Lifestyle factors may indeed prove to be the “Holy Grail” that cancer researchers have been searching for this entire time. In early 2010, a group of scientists in Europe found an exciting new way to eradicate the health problems associated with carrying a specific “fat gene”. They found that simply by exercising for an hour a day, individuals that carried a specific “obesity gene” could offset their genetic predisposition to obesity. Prior to this study, the presence of mutations of the so-called “fat mass-and-obesity-associated gene” or FTO gene were considered important predictors of health. In fact, each one of these mutated genes within the body had been linked to an average weight increase of over 3 pounds and its presence was also associated with a higher percentage of body fat and a larger waist circumference.

In light of these findings, it’s easy to see how the term "breast cancer gene" can be misleading. Let’s be clear: there is no actual "breast cancer gene" whereby if you have the gene, you have the disease.Certain genes have been linked to an increased susceptibility for developing breast cancer, but that susceptibility does not determine the outcome. There are millions of women with the so-called “breast cancer gene” that do not have breast cancer. Why? Because like with the FTO gene, there are lifestyle factors that determine the expression of those genes and whether or not that susceptibility manifests as the actual disease.

Unlike the studies attempting to find the correlation between genes and disease, there exists a clear link between lifestyle and disease. More than 20 published cohort studies have examined the association between physical activity and risk of breast cancer, nearly all of them show clear evidence of hugelydecreased risk for breast cancer in women who were classified at the highest levels of physical activity[23- 36]. Across numerous studies, those with the highest levels of physical activity show a 50% reduction in the incidence of colon cancer. One study showed that sedentary individuals experienced a 64% higher incidence of melanomas than those exercising 5-7 times per week.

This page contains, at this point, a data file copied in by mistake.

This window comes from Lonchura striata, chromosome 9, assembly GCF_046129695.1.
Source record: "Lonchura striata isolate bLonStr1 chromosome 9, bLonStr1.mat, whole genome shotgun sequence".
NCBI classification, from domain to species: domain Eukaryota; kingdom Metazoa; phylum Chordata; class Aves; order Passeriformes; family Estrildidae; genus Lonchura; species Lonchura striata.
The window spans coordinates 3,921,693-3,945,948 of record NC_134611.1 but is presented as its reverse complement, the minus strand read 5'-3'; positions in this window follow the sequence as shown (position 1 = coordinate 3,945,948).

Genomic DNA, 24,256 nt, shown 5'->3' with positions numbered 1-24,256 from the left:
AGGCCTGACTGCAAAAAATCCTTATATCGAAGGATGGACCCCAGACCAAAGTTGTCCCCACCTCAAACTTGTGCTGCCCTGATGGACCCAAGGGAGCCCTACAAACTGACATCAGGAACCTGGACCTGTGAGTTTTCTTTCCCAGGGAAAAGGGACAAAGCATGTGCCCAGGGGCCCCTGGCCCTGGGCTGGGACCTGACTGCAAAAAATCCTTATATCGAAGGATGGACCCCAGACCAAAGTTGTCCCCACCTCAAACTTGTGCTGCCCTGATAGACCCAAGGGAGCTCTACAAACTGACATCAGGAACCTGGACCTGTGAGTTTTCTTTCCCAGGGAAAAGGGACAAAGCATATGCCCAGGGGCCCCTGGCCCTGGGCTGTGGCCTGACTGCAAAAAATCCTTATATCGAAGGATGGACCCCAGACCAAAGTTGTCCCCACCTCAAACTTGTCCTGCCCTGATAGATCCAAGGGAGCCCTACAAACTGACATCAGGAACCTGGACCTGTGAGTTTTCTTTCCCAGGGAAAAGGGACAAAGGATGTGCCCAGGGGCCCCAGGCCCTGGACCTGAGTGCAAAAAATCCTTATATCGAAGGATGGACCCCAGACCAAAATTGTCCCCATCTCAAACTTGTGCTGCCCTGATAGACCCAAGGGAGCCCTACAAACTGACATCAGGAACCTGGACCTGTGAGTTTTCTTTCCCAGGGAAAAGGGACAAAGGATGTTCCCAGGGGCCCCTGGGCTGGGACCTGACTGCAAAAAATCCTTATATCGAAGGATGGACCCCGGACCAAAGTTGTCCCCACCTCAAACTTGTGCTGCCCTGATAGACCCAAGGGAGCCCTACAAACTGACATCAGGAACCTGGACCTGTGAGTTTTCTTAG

In spite of these findings, an astounding 70 percent of adults in this country fail to meet the minimum weekly physical activity requirements. We need to be promoting physical activity in light of the fact that studies have shown that “30-50% of all cases of heart disease, Type 2 diabetes, and many cancers were prevented by 30 minutes of moderate-intensity exercise each day.” 

More than two-thirds of the adult population in this country is overweight or obese [16]. Studies have clearly linked increased waist circumference with an increased risk for various forms types of cancer [11, 37]. How could anyone in their right mind promote breast cancer awareness at fast food restaurants when studies have demonstrated that women who are overweight or obese have up to 250 percentincreased risk for breast cancer? [22] 

If we are going to use food to promote health and cancer awareness let’s use the science and do it right.Researchers from the School of Public Health at the University of California Berkley reviewed 200 studies that examined the relationship between fruit and vegetable intake and various cancers including: breast, lung, cervix, pancreas, esophagus, oral cavity, stomach, bladder, colon and ovary. What they discovered was “For most cancer sites, persons with low fruit and vegetable intake experience about twice the risk of cancer compared with those with high intake, even after control for potentially confounding factors.” [3].